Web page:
23 April 2019
Christopher Salazar, who goes by Sal, spoke to the group of students gathered in a half circle on a basketball court at the Gallogly Recreation and Wellness Center, each holding a white length of pipe, while he explained to them the next step in the motion.
Sal, a first year student working on his Master’s in Business Administration, is the vice president of the Barbell Club and his wife, Ashley Salazar, is the president. Salazar is a nationally ranked competitive weightlifter.
The Barbell Club is new this semester, having its first meeting early in April. Meetings occur regularly on Thursdays at 5 p.m. and Sundays at 11 a.m. in the Recreation and Wellness Center.
At this Thursday meeting, the students focused on Sal’s instruction, coming with various levels of weightlifting experience, while music played from a large speaker in the corner.
Matthew Hartshorn, a junior studying mechanical engineering, stands on the far side of the circle. He said he was there to learn Olympic lifting. After the meeting, Hartshorn spoke animatedly with Sal about different training techniques for squats.
“You can’t do just back squats, you have to do front squats and overhead squats,” Sal said to Hartshorn. “Every variation. They all train different things, mostly balance.”
Both Sal and his wife Salazar have a level one USA Weightlifting certification from the Olympic Training Center (OTC), and Sal also has a level 2 certification.
“I’ve been coaching for two years already,” said Sal. “Prior to this, I already have 5 athletes I have been coaching.
While Sal demonstrated a lift technique and the club members imitated his moves, Salazar watched closely and gave quiet, one-on-one advice to improve their developing form.
“My favorite part is seeing the athletes progress already,” said Sal. “The adaptability and durability of athletes and their bodies: seeing that progression really makes me happy.”
Sal’s plan is to emphasize safety first, and work on efficiency afterwards.
“As a coach, I’m not really pushing competition,” he said.
Sal, who retired from the Army at a captain’s rank as a communication officer, also went through Ranger school. He said that Ranger school really pushed the physical limits of his body, and where he got into weightlifting.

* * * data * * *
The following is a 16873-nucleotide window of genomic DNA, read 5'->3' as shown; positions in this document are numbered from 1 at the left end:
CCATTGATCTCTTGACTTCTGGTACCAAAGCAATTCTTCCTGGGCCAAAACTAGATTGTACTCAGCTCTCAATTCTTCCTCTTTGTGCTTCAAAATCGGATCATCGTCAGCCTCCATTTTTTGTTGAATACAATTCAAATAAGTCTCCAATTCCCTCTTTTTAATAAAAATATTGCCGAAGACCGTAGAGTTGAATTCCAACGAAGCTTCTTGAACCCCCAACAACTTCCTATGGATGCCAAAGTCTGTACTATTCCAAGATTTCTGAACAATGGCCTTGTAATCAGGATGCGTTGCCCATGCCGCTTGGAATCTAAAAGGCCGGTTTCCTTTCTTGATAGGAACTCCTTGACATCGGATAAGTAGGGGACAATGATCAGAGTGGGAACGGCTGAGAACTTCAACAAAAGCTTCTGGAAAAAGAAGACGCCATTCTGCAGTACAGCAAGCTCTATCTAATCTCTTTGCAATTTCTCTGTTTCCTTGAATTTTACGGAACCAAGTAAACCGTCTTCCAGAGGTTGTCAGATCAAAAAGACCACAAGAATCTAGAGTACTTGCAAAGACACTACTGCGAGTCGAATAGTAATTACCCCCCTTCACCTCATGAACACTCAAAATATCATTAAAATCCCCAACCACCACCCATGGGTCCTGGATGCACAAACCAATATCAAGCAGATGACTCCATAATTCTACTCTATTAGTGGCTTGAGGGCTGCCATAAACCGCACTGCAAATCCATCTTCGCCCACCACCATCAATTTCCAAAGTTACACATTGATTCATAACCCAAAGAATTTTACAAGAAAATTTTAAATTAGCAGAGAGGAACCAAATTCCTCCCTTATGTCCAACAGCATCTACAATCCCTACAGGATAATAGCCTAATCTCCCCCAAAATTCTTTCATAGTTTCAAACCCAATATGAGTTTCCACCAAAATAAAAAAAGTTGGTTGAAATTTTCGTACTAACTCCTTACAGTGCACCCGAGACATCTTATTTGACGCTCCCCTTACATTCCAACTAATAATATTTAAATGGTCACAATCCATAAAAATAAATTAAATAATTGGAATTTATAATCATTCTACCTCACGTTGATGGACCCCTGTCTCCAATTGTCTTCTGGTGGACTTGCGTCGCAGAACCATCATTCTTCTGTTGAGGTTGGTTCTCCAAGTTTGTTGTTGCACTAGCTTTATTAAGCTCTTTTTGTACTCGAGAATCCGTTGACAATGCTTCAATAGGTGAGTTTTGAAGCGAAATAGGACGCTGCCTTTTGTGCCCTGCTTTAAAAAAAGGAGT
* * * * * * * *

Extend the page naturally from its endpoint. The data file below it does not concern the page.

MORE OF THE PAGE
Amanda Trenkel, a sophomore studying exercise science and enrolled in the Army ROTC program, is the club treasurer. Trenkel played basketball in high school in eastern Oregon, and said she has been doing Olympic weightlifting for two years.
“When I decided to go to college, near the end of my junior year, I decided I didn’t want to play collegiate sports because I saw my sister go through it and it took up her whole life,” said Trenkel. “I’m still an athlete with ROTC, but it’s a different kind of athletics.”
According to Trenkel, Sal is able to develop training programs specific to each members’ needs..
“As an officer, he takes my goals and tailors training for me. Every one of the officers are at different levels,” said Trenkel. “Chris knows me, and knows I’ve been doing stuff. So he’ll give me a different program and a different starting point.”
In order to give club members an additional boost, Salazar teaches members about a block diet system, which figures out macronutrient needs by looking at a person’s non-fat body mass and physical activity level to calculate the amount of fuel their body needs to operate at as an athlete. A menu of foods helps estimate what a block should look like.
Camille Aiu, a freshman biology major, and Grace Rummel, a freshman nursing major, stood next to each other during practice. Both said that they joined the club to learn correct technique.
Aiu also wants to use the club as a chance to make new friends, and Rummel wants to make sure she does not injure herself.
With how closely both Salazar and Sal watch their athletes while they train, and the experience they both have, injury seems unlikely.